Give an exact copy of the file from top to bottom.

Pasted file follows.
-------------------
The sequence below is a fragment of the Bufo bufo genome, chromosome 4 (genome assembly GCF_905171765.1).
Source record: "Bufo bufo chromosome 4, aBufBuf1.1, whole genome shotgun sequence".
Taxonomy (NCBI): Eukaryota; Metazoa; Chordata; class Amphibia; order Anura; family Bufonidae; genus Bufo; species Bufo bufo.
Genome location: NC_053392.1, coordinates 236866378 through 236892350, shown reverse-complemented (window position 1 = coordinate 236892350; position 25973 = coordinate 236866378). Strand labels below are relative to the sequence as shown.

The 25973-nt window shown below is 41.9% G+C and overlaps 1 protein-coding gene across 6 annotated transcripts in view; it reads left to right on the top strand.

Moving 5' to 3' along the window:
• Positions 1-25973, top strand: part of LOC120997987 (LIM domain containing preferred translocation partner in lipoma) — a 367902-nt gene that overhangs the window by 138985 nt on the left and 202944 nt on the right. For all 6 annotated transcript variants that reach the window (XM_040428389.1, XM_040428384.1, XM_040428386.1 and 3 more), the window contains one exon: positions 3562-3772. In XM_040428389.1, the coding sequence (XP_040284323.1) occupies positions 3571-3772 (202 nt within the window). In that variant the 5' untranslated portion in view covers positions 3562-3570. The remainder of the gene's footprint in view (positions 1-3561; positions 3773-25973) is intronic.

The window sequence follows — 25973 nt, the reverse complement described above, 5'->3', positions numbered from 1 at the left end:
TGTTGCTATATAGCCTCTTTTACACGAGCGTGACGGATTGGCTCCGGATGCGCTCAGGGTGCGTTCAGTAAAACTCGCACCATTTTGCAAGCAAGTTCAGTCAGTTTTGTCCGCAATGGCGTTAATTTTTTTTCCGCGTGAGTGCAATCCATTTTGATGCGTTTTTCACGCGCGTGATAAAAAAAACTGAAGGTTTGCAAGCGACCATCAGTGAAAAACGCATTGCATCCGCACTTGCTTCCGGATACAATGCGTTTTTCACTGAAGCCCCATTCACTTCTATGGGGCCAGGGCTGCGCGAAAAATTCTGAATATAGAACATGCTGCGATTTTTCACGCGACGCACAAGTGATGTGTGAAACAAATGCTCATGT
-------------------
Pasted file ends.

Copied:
The sequence below is a fragment of the Bufo bufo genome, chromosome 4 (genome assembly GCF_905171765.1).
Source record: "Bufo bufo chromosome 4, aBufBuf1.1, whole genome shotgun sequence".
Taxonomy (NCBI): Eukaryota; Metazoa; Chordata; class Amphibia; order Anura; family Bufonidae; genus Bufo; species Bufo bufo.
Genome location: NC_053392.1, coordinates 236866378 through 236892350, shown reverse-complemented (window position 1 = coordinate 236892350; position 25973 = coordinate 236866378). Strand labels below are relative to the sequence as shown.

The 25973-nt window shown below is 41.9% G+C and overlaps 1 protein-coding gene across 6 annotated transcripts in view; it reads left to right on the top strand.

Moving 5' to 3' along the window:
• Positions 1-25973, top strand: part of LOC120997987 (LIM domain containing preferred translocation partner in lipoma) — a 367902-nt gene that overhangs the window by 138985 nt on the left and 202944 nt on the right. For all 6 annotated transcript variants that reach the window (XM_040428389.1, XM_040428384.1, XM_040428386.1 and 3 more), the window contains one exon: positions 3562-3772. In XM_040428389.1, the coding sequence (XP_040284323.1) occupies positions 3571-3772 (202 nt within the window). In that variant the 5' untranslated portion in view covers positions 3562-3570. The remainder of the gene's footprint in view (positions 1-3561; positions 3773-25973) is intronic.

The window sequence follows — 25973 nt, the reverse complement described above, 5'->3', positions numbered from 1 at the left end:
TGTTGCTATATAGCCTCTTTTACACGAGCGTGACGGATTGGCTCCGGATGCGCTCAGGGTGCGTTCAGTAAAACTCGCACCATTTTGCAAGCAAGTTCAGTCAGTTTTGTCCGCAATGGCGTTAATTTTTTTTCCGCGTGAGTGCAATCCATTTTGATGCGTTTTTCACGCGCGTGATAAAAAAAACTGAAGGTTTGCAAGCGACCATCAGTGAAAAACGCATTGCATCCGCACTTGCTTCCGGATACAATGCGTTTTTCACTGAAGCCCCATTCACTTCTATGGGGCCAGGGCTGCGCGAAAAATTCTGAATATAGAACATGCTGCGATTTTTCACGCGACGCACAAGTGATGTGTGAAACAAATGCTCATGT